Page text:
[¶48] With or without consideration of the two disputed agreements, we would arrive at the same result as the district court did--the Unit NPI Contract was clear and unambiguous and the NPI continued to encumber the relevant leases after contraction and/or termination of the Pinedale Unit.*fn9 The district court properly granted summary judgment in the plaintiffs' favor on this issue.
C. Were the plaintiffs entitled to summary judgment on the question of whether they own the NPI?
[¶49] In their amended complaint the plaintiffs requested a declaration that they ―are the owners of the NPI as alleged and are entitled to payment of the NPI and an accounting thereof by the Group A defendants from operations‖ under the leases. It is fair to say that initially the defendants' resistance to paying the plaintiffs was based largely on their argument that the NPI had terminated with the Pinedale Unit. Nevertheless, the plaintiffs sought a declaration in their second motion for summary judgment that they were the owners of the NPI. Their motion and the accompanying memorandum contained an extensive review of the series of mesne conveyances through which they claimed ownership of the NPI. In response, the defendants conducted their own review of the title of the NPI. None of the defendants, however, claimed they owned the NPI.
[¶50] The district court reviewed the conveyances and concluded, as a matter of law, plaintiffs owned the NPI. The defendants appealed that determination and the plaintiffs argue, on appeal, that the defendants do not have standing to challenge the district court's conclusion that they own the NPI.
―Standing‖ is short for ―standing to sue,‖ which requires a ―legally protectable and tangible interest at stake in the litigation.‖ Olsten Staffing Servs., Inc. v. D.A. Stinger Servs., Inc., 921 P.2d 596, 599 (Wyo. 1996) (quoting Black's Law Dictionary 1405 (6th ed. 1990)). The phrase ―tangible interest‖ has been equated with the phrase ―personal stake in the outcome.‖ Goshen Irrigation Dist. v. Wyo. State. Bd. Of Control, 926 P.2d 943, 947 (Wyo. 1996); State ex rel. Bayou Liquors, Inc. v. City of Casper, 906 P.2d 1046, 1048 (Wyo. 1995). The person alleging standing must show a ―perceptible,‖ rather than a ―speculative‖ harm from the action; a remote possibility of injury is not sufficient to confer standing. Sinclair Oil Corp. v. Wyo. PSC, 2003 WY 22, ¶ 13, 63 P.3d 887, 894-95 (Wyo. 2003).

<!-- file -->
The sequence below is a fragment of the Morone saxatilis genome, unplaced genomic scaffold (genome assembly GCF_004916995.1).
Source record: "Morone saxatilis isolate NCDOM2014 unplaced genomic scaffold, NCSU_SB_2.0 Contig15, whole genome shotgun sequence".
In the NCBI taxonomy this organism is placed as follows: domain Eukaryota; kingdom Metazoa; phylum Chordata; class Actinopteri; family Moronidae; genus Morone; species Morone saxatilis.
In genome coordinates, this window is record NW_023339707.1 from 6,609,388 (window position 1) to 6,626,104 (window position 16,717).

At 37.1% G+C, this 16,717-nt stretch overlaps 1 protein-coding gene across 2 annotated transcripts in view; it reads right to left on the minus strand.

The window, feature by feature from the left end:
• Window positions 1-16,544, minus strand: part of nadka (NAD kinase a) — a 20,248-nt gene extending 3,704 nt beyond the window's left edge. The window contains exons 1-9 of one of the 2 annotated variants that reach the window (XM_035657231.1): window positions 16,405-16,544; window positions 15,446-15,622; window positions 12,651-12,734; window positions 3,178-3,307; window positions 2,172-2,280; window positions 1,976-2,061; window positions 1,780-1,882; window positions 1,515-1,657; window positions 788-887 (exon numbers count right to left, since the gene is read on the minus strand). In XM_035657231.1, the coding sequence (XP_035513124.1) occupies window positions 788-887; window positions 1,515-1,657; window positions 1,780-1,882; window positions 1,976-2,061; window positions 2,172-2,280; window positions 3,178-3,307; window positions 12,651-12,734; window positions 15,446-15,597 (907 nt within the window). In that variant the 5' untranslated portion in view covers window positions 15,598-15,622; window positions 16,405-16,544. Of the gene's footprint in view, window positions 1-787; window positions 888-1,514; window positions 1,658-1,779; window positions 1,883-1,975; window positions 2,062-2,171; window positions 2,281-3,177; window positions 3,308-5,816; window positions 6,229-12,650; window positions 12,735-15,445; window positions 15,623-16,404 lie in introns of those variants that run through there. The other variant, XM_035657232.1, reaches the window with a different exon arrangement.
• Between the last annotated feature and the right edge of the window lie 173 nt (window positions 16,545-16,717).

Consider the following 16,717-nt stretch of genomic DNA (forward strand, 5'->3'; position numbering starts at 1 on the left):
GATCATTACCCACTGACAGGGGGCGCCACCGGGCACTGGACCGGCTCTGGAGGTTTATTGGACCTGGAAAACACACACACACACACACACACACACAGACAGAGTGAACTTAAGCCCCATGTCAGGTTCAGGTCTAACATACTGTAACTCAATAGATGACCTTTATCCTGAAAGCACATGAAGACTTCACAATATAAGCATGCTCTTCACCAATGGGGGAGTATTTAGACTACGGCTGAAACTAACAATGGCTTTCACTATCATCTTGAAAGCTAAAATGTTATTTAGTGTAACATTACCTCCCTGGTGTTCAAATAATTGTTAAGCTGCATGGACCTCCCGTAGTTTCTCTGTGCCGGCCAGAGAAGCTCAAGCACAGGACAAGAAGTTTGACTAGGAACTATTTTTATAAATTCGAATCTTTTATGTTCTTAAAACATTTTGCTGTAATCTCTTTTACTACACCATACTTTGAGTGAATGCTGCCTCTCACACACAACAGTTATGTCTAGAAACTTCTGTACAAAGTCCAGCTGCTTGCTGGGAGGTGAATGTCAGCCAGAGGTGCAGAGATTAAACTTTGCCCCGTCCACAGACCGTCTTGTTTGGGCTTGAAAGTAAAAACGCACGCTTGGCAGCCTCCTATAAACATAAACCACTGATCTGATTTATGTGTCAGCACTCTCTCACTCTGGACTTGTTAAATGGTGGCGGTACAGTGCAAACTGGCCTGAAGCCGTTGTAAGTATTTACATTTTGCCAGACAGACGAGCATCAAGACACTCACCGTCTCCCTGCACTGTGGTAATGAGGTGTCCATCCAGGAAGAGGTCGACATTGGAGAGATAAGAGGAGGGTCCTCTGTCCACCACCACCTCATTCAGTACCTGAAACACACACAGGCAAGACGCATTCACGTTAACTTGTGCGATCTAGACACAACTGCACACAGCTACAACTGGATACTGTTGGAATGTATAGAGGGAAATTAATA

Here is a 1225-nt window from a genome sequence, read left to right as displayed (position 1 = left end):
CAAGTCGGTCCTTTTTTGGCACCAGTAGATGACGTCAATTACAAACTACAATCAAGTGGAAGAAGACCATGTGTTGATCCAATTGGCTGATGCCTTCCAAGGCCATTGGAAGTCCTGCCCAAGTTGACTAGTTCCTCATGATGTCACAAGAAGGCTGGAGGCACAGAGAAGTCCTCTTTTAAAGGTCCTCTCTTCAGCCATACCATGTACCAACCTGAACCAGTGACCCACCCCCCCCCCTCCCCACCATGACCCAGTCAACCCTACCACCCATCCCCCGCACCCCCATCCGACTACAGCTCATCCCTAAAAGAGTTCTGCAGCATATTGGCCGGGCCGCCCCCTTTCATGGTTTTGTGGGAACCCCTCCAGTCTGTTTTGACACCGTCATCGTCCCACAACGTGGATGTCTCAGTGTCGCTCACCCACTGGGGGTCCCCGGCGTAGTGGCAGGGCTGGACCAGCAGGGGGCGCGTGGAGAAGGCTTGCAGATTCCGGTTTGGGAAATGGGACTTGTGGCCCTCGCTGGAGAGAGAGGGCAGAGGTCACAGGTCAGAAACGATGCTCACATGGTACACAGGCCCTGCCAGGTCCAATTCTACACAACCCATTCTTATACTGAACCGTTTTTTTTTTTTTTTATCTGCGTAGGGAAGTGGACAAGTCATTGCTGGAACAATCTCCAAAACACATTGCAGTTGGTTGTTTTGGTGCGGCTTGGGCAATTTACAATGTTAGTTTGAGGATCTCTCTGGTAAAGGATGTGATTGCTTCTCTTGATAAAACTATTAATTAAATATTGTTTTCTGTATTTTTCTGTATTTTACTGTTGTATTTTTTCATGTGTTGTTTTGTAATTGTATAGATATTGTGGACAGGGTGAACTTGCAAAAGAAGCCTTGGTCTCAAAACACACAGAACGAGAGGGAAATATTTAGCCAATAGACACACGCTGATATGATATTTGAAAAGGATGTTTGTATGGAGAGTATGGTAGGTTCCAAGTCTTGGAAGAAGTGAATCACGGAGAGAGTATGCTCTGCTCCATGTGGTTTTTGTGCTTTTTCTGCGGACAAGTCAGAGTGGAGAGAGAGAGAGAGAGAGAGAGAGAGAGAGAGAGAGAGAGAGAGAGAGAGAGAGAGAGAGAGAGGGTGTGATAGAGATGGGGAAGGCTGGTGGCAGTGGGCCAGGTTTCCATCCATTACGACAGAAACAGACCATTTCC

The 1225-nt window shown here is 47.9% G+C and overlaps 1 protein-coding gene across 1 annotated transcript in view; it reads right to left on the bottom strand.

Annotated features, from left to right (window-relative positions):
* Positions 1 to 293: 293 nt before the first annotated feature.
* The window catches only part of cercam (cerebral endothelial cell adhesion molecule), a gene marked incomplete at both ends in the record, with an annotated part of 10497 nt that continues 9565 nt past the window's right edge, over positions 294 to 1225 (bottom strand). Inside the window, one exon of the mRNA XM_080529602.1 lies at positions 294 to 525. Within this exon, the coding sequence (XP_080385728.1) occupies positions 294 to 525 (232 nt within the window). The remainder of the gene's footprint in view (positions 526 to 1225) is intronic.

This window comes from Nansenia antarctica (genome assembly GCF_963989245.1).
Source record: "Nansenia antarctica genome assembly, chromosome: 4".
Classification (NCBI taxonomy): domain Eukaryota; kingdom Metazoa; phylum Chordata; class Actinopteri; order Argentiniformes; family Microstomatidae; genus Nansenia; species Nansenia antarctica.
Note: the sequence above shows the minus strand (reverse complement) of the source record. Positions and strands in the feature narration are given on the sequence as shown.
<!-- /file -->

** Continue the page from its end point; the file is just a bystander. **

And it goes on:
Halliburton Energy Serv., Inc. v. Gunter, 2007 WY 151, ¶ 11, 167 P.3d 645, 649 (Wyo. 2007). Standing is a jurisdictional issue, involving a question of law that may be raised at any time, and is reviewed de novo. Hicks v. Dowd, 2007 WY 74, ¶ 18, 157 P.3d 914, 918 (Wyo. 2007). The standing issue was raised in the plaintiffs' consolidated brief in cases S-08-0258 through 0261. Without citation to any authority, the plaintiffs make the following argument:
Defendants have no standing to contest ownership. They concede on appeal that they have now been furnished with legal evidence of plaintiffs' ownership. No other party claims any ownership of the NPI. The district court's Judgment settled any ―ownership dispute‖ and provides defendants with protection from multiple claims for payment. Yet, defendants contest plaintiffs' NPI ownership. They do so in order to extinguish the NPI, not because they are accounting to or paying net profits to some other party or expect to do so.
It seems odd that the plaintiffs would contest the standing of the defendants to appeal a trial court ruling on a claim that was raised by the plaintiffs against the defendants. However, the plaintiffs' argument does alert us to a related issue.